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New York wholesalers show their value to retail

Retail competition affects the way New York wholesalers operate.

For instance, Fres Co has “adapted our business model to incorporate the opening of distribution centers,” says Charlie J. DiMaggio, president of Fres Co LLC.

The company not only started a brokerage and chain store division, but is now offering its own premium brand, Belleza. Fres Co offers core and premium products with competitive pricing for both large and small grocers.

Despite competition, S. Katzman Produce also continues to grow its grocery business, grounded in the fact that wholesalers are still a vital component to the market.

“We serve many purposes for our grocery stores,” says Stefanie Katzman, executive manager, “and using a ‘middleman’ does not always mean extra costs and higher prices.”

“We work with perishables, and no matter how good businesses are, there’s no way to control Mother Nature,” she says, and stresses that all grocers—whether national, regional, or independent—need multiple sources for fresh produce.

“When product comes from all over the country, and all over the world, it’s definitely a benefit to have a partnership with a wholesaler right next door.”

Katzman says the list of benefits goes on, but one of particular importance revolves around filling gaps due to short product, “replacements for poor arrivals, surprise orders, and special sale opportunities.”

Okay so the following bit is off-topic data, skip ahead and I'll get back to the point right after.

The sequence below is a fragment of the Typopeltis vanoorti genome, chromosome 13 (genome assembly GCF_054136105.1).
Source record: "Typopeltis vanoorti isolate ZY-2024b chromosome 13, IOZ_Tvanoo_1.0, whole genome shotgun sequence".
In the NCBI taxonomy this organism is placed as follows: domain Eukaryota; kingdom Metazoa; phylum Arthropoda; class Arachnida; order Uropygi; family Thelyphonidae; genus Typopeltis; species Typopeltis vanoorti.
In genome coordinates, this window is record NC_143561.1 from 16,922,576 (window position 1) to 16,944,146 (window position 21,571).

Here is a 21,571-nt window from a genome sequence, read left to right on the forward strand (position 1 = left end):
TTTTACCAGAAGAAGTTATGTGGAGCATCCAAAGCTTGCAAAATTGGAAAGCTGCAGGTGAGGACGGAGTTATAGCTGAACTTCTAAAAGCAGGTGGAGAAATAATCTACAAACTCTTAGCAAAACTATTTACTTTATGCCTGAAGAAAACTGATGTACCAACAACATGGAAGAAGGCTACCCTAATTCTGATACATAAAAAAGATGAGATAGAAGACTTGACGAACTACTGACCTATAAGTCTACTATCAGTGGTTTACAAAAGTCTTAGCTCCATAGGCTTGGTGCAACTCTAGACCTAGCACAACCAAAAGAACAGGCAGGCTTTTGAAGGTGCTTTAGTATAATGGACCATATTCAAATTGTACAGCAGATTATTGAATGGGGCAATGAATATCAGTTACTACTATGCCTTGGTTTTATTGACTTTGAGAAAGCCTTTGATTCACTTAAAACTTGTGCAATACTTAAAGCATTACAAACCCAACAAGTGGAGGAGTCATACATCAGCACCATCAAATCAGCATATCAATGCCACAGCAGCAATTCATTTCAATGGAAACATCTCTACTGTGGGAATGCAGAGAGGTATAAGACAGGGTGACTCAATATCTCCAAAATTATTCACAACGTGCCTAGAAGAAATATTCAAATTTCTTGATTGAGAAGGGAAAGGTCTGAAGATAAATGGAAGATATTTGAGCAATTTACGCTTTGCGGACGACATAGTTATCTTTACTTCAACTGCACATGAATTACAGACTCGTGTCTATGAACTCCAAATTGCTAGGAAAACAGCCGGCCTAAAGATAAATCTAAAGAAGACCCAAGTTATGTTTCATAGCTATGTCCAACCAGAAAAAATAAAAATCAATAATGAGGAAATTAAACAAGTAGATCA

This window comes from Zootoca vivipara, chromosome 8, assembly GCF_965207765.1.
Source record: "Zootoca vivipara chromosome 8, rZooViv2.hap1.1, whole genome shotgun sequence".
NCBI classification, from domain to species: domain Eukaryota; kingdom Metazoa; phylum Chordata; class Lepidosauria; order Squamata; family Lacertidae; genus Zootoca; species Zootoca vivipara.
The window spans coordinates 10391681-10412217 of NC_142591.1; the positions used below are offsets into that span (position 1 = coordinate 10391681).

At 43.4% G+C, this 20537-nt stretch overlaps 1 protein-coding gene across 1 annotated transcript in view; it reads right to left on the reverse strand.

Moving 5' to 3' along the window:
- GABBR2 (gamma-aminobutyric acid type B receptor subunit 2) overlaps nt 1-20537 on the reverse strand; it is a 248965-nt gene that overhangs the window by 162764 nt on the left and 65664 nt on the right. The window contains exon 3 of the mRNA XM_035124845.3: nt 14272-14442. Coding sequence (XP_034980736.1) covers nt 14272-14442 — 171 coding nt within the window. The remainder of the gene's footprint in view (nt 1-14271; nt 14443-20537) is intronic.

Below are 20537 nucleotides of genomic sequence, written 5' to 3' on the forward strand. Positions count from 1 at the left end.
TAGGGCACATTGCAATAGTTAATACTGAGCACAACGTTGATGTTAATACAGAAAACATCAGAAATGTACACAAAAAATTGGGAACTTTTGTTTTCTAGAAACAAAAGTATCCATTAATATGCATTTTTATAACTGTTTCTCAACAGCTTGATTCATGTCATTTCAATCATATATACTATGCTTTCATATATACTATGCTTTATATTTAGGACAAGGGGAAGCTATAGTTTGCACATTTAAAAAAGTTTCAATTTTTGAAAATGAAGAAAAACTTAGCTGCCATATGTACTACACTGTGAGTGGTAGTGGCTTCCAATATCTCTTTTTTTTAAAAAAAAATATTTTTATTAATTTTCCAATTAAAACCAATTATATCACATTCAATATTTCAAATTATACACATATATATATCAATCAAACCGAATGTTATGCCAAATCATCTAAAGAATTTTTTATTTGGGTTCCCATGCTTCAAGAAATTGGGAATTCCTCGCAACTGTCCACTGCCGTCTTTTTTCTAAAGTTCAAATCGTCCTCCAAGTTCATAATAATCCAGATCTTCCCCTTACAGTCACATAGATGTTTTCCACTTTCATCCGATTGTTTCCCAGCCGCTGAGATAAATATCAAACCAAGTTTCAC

Wholesalers also serve as a supply solution to smaller independent chains, taking away the need for their own distribution centers, or additional onsite storage.

This is especially true in New York City, she says, “where the rent is very high, the space is small, and retailers want to take advantage of every inch of display space.”

In these cases, wholesalers become a friend in need, serving as a retailer’s “additional storage” space. Additionally, when grocers can’t bring in the necessary load volume but still want to take advantage of large-volume pricing, wholesalers are once again their best bet.

New trucking regulations increase a wholesaler’s allure as well: “Most transportation companies are not willing to stop a truck at multiple coolers, and most retailers don’t want to do that either to avoid delaying arrival,” she says.

In this scenario, going wholesale is the perfect solution because, Katzman notes, “we can bring in full truckloads of many items and then consolidate what the customer needs for delivery.”

Ultimately, wholesale is a crucial step that shouldn’t be skipped.

“No matter what size grocery stores are, wholesalers play a key role in working with them to provide the very freshest and widest range of products available to the consumer,” says Katzman.

This is an excerpt from the most recent Produce Blueprints quarterly journal. Click here to read the full article.

Courtney Kilian, who is based in Vista, CA, and has worked with both domestic and international growers and organizations, including the Natural Resources Conservation Service and California Avocados Direct.